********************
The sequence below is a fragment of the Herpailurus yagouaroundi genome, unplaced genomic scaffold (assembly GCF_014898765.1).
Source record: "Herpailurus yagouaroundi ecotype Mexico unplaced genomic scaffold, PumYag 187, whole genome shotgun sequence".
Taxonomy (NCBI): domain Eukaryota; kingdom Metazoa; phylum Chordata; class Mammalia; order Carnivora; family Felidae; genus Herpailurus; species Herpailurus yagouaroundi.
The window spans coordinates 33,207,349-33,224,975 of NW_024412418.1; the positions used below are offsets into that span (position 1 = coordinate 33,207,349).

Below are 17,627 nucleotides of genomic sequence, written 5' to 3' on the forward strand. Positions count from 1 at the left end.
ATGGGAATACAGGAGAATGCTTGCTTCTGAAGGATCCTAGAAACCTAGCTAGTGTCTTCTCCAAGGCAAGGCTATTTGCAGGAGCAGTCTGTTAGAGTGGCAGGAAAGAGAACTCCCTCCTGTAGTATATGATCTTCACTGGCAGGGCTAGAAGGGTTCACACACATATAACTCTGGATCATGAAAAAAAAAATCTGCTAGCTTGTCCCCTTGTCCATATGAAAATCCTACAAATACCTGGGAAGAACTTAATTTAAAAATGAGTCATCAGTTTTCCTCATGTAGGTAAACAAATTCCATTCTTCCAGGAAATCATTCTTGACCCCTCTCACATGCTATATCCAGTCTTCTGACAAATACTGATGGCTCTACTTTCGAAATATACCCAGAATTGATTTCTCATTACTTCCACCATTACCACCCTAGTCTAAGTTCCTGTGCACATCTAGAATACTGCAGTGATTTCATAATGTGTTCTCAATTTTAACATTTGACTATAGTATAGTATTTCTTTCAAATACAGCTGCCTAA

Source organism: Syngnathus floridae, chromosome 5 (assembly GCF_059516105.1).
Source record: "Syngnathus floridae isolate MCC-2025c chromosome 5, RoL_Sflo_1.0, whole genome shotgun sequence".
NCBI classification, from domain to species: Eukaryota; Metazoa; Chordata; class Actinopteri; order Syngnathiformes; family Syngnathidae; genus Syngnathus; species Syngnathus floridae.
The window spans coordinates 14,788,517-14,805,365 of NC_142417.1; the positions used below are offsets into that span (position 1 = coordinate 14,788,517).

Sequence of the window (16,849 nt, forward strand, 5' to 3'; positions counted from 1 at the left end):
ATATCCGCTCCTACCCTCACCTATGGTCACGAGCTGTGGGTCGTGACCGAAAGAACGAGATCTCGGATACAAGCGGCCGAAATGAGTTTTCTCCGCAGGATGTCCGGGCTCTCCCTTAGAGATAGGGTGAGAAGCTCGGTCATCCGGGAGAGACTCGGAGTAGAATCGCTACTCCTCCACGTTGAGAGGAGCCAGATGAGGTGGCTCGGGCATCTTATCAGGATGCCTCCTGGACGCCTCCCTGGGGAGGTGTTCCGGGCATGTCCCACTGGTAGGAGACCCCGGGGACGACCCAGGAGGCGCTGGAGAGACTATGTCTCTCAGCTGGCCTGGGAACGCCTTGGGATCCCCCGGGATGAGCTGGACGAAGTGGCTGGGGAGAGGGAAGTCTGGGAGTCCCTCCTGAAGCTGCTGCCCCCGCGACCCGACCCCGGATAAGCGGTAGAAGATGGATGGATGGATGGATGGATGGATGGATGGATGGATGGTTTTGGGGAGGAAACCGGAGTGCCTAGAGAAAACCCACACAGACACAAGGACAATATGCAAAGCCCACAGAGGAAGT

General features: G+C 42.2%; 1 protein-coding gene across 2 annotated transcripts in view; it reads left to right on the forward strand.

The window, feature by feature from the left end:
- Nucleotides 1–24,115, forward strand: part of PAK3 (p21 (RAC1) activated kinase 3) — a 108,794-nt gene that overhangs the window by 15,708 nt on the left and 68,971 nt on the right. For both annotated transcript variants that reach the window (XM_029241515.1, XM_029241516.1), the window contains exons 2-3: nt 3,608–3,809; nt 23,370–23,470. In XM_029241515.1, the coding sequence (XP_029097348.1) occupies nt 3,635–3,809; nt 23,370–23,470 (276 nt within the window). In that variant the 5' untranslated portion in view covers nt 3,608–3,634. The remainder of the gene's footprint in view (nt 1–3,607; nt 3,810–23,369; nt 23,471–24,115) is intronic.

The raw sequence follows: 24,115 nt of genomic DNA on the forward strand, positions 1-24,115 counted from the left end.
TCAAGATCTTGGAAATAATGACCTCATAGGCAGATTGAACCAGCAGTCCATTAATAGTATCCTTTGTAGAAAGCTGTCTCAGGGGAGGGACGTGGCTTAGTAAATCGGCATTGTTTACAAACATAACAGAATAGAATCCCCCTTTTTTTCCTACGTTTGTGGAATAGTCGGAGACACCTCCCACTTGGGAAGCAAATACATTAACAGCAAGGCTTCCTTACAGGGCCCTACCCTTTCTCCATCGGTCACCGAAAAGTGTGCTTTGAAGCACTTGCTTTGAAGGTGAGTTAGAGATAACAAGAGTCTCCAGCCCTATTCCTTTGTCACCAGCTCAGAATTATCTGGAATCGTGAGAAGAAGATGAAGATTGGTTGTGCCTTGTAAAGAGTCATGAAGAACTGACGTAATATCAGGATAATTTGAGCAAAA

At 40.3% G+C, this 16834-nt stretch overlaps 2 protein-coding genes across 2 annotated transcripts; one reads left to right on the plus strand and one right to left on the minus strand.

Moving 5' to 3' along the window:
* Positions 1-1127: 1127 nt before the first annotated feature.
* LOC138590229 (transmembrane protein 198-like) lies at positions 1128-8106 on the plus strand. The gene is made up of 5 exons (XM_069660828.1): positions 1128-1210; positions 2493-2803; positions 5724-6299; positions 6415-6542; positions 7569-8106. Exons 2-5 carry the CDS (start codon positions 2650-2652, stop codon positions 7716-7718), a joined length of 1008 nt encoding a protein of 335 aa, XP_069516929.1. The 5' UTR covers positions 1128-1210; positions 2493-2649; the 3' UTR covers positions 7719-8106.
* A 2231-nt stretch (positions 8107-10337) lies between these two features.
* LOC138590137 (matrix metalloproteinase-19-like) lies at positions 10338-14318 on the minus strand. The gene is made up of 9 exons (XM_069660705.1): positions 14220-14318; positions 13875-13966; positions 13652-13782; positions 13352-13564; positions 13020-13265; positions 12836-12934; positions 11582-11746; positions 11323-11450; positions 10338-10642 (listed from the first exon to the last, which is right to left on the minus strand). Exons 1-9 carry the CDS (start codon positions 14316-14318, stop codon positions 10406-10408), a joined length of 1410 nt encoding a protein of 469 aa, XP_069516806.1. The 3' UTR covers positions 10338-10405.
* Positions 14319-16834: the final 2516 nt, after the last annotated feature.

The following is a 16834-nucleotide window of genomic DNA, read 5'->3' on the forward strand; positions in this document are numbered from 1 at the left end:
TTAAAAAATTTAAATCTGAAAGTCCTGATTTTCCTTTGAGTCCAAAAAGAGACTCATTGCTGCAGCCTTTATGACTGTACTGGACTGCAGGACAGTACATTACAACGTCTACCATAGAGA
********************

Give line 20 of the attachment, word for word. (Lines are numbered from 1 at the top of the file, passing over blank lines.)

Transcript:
* Positions 1-1127: 1127 nt before the first annotated feature.